Date of Conferral
Doctor of Business Administration (D.B.A.)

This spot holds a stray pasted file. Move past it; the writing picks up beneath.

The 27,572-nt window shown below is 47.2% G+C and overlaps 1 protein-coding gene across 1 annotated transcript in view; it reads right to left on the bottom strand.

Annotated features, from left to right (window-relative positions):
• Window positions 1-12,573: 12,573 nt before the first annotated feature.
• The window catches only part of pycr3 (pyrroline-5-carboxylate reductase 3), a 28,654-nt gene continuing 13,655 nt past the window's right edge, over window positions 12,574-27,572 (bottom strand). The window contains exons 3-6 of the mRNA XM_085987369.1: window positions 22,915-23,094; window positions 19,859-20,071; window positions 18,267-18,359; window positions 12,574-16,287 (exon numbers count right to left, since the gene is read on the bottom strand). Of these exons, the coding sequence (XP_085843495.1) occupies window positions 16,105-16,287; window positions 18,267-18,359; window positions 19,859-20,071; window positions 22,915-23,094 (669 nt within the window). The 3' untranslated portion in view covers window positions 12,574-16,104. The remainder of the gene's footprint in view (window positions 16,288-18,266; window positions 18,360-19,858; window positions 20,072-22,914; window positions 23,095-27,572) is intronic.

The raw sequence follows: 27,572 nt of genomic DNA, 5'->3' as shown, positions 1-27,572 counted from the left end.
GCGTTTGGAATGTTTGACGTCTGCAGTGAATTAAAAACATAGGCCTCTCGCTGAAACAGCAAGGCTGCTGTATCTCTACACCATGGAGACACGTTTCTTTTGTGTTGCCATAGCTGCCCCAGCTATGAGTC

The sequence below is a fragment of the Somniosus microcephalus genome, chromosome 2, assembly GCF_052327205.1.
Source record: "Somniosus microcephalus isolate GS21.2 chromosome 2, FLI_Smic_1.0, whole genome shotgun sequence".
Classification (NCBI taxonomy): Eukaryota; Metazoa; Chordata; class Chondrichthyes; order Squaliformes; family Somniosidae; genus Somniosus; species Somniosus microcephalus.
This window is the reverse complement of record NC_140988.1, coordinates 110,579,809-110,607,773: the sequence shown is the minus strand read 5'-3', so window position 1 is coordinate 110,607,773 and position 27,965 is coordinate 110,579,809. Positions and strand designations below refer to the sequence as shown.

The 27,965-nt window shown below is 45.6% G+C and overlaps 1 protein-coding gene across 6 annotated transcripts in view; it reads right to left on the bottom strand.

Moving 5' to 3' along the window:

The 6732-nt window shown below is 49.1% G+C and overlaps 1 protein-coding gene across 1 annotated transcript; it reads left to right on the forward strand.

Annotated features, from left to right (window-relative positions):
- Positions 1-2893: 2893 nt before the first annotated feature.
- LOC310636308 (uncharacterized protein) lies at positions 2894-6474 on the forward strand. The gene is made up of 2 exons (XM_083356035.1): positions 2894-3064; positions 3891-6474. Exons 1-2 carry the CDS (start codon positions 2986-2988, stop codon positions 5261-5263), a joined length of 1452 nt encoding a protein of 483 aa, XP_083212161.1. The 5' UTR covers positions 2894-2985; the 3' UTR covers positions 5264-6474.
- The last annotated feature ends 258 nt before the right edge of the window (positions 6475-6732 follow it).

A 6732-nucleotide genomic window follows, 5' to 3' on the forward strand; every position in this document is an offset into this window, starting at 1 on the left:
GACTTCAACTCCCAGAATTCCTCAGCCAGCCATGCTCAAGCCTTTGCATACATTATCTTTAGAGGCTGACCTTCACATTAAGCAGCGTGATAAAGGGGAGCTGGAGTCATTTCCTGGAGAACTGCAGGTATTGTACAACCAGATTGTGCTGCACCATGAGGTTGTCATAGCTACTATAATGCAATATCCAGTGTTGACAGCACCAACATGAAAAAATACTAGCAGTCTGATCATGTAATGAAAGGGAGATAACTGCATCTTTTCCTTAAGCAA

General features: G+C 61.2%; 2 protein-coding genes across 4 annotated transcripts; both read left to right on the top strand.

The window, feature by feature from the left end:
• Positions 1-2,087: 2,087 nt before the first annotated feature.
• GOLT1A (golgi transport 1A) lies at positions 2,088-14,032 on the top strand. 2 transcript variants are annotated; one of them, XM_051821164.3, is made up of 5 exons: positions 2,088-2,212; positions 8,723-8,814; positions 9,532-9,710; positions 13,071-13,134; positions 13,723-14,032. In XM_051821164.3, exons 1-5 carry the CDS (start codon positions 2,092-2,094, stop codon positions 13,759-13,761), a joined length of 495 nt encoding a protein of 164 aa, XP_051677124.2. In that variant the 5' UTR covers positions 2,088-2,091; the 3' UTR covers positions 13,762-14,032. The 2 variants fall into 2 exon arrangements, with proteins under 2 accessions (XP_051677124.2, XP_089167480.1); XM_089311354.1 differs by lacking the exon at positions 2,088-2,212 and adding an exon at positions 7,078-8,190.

The lack of discrete motivation strategies to improve the consistency of employees' performances was the problem that instigated this research. The purpose of this single-case study was to explore the motivation strategies live-entertainment artistic directors (ADs) use to improve consistency in the artists' performances. Data were collected within an international live-entertainment company to uncover whether artists self-determined the approach to improving consistency in performance or whether consistency occurred from strategies developed by the ADs. Data were collected from face-to-face interviews with ADs and senior ADs and performance evaluations of employees, and then analyzed using Miles, Huberman, and Saldana's data analysis method. The 2 emergent themes indicated that the ADs achieved consistency from performers through strategies supporting well-being and technical proficiency. Analysis of employee evaluations indicated the use of alternative motivational strategies for achieving and improving consistency at the show level. Some ADs rely on artists to self-determine consistency when working in environments perceived as conducive to consistent behavior. These findings might result in a mutual understanding between employers and employees of the role of consistency in employees' live performances, which may also improve employer-to-employee relationships in the live-entertainment sector. Such understanding might lead to positive social change by improving cultural output to the community and improving employees' economic viability and ability to contribute to society.